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Sep 29th
Home Sections Literature and Fourth Estate Ateneo AB Class '61 Sponsors Launching of Father Bernad’s Six Books
Ateneo AB Class '61 Sponsors Launching of Father Bernad’s Six Books PDF Print E-mail
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Sections - Literature and Fourth Estate
Tuesday, 17 February 2009 15:42

On Wednesday, February 18, 2009, from 5.30 p.m., six books by Father Miguel Bernad will be launched at the fourth floor of the Ateneo Professional Schools, Rockwell Center, Makati City. The special event has been organized by members of Ateneo AB Class '61, and various presses.


The six books, Father Bernad's latest publications, give readers a glimpse of the breadth of his scholarly interests, the variety of his experiences, and the vast reservoir of grace and humor that enlivens his work and life.

In A NIGHT ON THE LAKE AND OTHER MUSINGS (Giraffe Books) he reflects on, among many other things, Cervantes and Charlie Brown, and the simple beginnings of the Sinulog of Cebu, and remembers how it felt to be on the Lake of Galilee one dark night standing on the prow of a modern replica of the fishing boat in Jesus's time.

* In UNUSUAL AND ORDINARY (JesCom Foundation), we read about the people many of us sadly know only as formal names of streets and buildings (Federico Faura, Teodoro Arvisu, Henry L. Irwin, Joseph Mulry, to cite a few). All the Jesuits in the book (except two Spaniards) are people whom Father Bernad knew.

* He writes about another much admired Jesuit in a fuller biography, BENIGNO P. DAGANI, SJ, 1903-1988 (JesCom Foundation), whose grave in Buug, Zamboanga del Sur, located on a mound surmounted by a cross, "is a tribute to the man...whom everyone considered a saint."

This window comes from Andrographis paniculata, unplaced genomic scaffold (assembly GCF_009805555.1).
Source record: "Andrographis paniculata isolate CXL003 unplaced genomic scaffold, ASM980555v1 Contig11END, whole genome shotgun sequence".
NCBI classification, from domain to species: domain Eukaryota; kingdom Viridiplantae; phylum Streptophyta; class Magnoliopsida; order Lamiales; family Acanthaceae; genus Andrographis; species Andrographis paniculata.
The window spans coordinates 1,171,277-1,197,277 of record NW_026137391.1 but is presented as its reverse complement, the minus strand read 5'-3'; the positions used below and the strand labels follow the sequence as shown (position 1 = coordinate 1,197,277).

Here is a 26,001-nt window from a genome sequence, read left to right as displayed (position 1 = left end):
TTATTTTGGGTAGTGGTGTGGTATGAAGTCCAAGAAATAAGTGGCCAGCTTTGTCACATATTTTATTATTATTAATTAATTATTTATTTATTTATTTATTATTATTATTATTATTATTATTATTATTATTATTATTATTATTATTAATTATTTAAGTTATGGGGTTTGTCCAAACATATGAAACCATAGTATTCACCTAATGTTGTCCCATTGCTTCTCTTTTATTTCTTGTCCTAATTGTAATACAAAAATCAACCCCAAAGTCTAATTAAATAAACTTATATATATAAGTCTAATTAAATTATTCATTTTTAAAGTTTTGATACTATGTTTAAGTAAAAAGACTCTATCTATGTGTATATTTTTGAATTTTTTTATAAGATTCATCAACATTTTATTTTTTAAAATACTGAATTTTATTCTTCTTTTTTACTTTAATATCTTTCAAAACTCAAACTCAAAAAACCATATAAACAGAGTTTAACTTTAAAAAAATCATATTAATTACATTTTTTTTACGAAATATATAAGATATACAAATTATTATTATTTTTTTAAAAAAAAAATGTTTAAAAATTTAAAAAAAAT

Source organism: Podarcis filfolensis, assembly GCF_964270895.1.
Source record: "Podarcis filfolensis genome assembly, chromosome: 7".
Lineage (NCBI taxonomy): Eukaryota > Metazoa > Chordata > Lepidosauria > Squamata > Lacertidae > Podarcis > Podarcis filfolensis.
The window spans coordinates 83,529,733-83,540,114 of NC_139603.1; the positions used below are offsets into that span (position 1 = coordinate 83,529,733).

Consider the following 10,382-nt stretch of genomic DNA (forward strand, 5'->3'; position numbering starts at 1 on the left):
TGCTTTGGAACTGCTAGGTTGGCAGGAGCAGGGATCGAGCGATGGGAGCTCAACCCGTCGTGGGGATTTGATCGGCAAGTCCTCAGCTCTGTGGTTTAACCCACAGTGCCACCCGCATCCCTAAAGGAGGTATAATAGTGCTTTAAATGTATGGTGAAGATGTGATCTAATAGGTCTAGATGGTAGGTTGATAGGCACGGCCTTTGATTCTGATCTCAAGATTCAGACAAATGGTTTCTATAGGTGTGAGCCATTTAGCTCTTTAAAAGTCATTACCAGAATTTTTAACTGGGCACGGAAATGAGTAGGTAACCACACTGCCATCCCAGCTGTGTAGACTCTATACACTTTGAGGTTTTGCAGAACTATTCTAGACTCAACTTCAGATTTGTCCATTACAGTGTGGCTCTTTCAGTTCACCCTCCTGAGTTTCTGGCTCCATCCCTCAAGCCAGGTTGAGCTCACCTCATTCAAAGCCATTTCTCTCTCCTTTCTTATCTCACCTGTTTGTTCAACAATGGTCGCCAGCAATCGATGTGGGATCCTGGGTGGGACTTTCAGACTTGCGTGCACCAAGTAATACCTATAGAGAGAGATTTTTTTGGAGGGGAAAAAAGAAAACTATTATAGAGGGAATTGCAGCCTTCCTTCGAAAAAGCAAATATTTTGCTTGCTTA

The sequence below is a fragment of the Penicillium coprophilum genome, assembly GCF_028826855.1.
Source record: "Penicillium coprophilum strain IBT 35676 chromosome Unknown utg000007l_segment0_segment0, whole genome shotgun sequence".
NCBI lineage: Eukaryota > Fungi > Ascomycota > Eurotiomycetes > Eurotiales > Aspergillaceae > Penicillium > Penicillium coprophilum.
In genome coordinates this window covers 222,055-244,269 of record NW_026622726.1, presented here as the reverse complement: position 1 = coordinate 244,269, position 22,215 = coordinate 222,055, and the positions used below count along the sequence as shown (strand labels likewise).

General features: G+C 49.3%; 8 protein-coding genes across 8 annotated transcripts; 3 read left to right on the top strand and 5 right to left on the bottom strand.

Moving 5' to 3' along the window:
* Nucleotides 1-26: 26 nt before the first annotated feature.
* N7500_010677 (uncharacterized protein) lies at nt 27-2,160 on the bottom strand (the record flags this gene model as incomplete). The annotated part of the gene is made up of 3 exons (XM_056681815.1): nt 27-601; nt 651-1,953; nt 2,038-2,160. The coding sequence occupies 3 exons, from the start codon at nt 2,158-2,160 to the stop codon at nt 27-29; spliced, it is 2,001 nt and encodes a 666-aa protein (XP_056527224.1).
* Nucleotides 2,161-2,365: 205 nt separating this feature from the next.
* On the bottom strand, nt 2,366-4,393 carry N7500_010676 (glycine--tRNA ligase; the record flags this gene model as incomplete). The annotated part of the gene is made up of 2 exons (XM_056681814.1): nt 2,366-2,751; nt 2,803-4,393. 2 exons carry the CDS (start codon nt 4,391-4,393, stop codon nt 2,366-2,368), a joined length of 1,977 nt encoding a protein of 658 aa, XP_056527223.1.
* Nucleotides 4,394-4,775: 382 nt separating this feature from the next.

* In JOURNEY TO THE ANDES AND OTHER PLACES IN LATIN AMERICA (New Day Publishers), we see an adventurous and sprightly Father Bernad, at one time hiking ten miles to Cuzco when his Peruvian train broke down, finding it serendipitous that a thief on the train had allowed him to "travel light."

* THE IMMORTAL SEA AND OTHER PUBLIC CONVERSATIONS (Xavier University Press) gathers his homilies, addresses, and lectures, a fitting initial release from the University where he has been teaching and writing in the last 32 years as Professor of Literature.

* Finally THE WAITER AND THE FISHERMAN (Ateneo Press) collects his essays in literary criticism, some of which go back to the 1950s, leading one reviewer to question their relevance in this day and age of cultural studies. In fact, some of Bernad's writings seem to have predated postcolonial critique, and as the reviewer later affirms, "the present millennium yet needs the clarity of his critical vision."